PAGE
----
All University affiliates currently in Japan are safe and clear of the danger caused by a 8.9-magnitude earthquake and tsunami that wreaked havoc on the country’s northeast coast on Friday.

There were 19 University undergraduate and graduate students and two faculty members in Japan when the earthquake and tsunami hit, according to University spokesman Rick Fitzgerald. All of them were out of harm’s way, and the University has been in contact with each individual, Fitzgerald said.

“None of them are in the hardest hit area,” he said.

The undergraduate students are overseas for University-sponsored study abroad programs, but the graduate students are in Japan to conduct research, according to Fitzgerald, who said he didn’t know why the faculty members were in the country.

It’s unclear whether the students or faculty plan to evacuate the country, Fitzgerald added.

“(The University’s) first priority was to make contact and to make sure they were in a safe place,” he said.

About 1,400 people were killed in the natural disaster and thousands more are missing or thought to be dead. In addition, four nuclear power plants in northeastern Japan were damaged in the earthquake.

The U.S. State Department issued a travel alert yesterday recommending that all U.S. citizens avoid non-emergency travel to Japan, but no travel warning has been issued. The University has a policy that prohibits University-sanctioned study abroad programs in countries with State Department travel warnings.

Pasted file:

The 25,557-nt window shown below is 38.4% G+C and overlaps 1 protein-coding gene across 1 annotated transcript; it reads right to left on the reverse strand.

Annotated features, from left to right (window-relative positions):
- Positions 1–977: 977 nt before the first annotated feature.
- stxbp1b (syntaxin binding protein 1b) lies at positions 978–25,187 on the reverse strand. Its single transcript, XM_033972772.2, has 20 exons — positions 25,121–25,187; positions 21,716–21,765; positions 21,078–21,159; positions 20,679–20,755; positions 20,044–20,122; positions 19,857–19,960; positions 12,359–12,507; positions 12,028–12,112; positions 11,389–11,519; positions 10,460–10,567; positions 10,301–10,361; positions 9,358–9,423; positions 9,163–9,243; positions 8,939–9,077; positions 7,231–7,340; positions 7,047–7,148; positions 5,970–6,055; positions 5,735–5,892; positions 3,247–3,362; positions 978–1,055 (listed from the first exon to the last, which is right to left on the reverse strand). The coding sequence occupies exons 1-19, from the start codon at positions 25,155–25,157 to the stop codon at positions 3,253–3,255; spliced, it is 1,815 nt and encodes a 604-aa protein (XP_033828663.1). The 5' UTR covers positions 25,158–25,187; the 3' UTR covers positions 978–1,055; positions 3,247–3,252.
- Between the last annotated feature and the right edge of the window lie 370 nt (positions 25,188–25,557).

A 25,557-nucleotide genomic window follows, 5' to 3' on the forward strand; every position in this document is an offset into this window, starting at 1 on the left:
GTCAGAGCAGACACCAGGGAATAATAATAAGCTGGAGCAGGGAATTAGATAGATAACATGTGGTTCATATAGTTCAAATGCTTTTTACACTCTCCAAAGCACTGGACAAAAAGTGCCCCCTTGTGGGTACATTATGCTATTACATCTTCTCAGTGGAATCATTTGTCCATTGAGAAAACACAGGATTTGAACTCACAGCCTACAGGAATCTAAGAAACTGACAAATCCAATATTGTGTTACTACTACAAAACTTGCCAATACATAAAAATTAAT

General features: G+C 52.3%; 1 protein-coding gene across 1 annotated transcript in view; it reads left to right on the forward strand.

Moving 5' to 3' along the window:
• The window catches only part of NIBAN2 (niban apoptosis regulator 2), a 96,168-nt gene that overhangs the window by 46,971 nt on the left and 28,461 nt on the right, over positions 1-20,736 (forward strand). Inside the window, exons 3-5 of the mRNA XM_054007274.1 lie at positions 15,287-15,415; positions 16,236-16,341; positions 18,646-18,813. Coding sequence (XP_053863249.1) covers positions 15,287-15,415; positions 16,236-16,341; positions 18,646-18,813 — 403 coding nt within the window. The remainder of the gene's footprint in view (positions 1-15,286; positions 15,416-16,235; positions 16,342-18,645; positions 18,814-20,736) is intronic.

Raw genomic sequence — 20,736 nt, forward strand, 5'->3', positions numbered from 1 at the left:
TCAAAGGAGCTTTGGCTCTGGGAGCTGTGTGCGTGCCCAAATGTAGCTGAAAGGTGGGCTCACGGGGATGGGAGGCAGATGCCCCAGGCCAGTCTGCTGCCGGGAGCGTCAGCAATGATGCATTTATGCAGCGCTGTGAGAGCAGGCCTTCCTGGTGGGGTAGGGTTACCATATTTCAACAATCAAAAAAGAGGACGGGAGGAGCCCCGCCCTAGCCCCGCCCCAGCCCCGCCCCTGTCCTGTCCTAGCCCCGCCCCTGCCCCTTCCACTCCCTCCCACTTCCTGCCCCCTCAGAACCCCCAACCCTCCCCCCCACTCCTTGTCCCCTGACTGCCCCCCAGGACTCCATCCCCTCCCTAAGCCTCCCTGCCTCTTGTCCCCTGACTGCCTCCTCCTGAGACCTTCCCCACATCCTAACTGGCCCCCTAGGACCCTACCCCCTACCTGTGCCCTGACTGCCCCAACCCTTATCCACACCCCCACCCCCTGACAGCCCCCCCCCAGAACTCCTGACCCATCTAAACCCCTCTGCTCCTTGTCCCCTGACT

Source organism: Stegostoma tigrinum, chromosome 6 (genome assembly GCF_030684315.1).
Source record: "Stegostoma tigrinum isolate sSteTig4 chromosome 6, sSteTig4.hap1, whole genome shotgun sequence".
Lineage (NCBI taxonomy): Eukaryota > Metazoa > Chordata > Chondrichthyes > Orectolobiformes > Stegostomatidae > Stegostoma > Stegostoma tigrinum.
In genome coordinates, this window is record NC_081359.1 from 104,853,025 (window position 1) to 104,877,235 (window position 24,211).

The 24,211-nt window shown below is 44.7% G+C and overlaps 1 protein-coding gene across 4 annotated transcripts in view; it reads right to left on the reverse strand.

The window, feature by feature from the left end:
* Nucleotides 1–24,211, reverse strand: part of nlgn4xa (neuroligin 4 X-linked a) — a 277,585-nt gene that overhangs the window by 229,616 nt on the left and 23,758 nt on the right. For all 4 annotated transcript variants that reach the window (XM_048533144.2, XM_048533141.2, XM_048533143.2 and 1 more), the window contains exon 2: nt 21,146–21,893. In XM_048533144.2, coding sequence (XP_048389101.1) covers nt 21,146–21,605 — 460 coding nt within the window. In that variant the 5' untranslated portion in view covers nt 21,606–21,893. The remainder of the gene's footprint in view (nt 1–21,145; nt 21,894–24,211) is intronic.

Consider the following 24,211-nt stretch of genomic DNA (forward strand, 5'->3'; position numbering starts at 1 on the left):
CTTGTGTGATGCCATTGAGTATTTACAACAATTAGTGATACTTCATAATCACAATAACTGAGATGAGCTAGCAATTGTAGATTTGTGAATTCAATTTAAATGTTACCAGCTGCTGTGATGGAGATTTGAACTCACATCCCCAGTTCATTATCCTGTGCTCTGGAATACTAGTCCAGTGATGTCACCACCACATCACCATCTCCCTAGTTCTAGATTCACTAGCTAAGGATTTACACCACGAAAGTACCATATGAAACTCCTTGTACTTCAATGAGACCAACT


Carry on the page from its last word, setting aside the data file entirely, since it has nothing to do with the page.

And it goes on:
John Greisberger, director of the University’s International Center, offered his condolences to about 100 international students from Japan studying at the University through an e-mail sent on Friday.

“The International Center was reaching out to all of the students … to express our concerns for them and their families and also to see if any of them needed any assistance,” Fitzgerald said.

Yoshiki Masada, president of the Japan Student Association on campus, wrote in an e-mail interview last night that the organization raised money at their annual Japan Culture Festival on Saturday to help those affected by the earthquake and tsunami.

“When we heard of (the earthquake), we knew we had to help Japan through this event,” he wrote.

With the United Asian American Organization, Masada wrote that the group raised more than $600 and is planning to set up more support efforts. The Japan Business Association at the University is also planning to raise funds to aid Japan, according to Masada.

One of the most perilous situations was at the Fukushima Dai-ichi nuclear complex where one explosion occurred Saturday. Because the earthquake eliminated the plant’s power supply and the tsunami flooded backup generators, Japanese government officials were concerned that another explosion was imminent.

Residents who lived within 12 miles of the Dai-ichi plant had been preemptively evacuated. Officials said that 1,500 people have been examined for radiation poisoning and at least 160 people may have been exposed to radiation.

The incidents at the plants have resulted in a power shortage throughout Japan, with about 2 million homes out of power yesterday. Today, rolling blackouts will be used in Tokyo and other cities to preserve electricity.

— The Associated Press contributed to this report.

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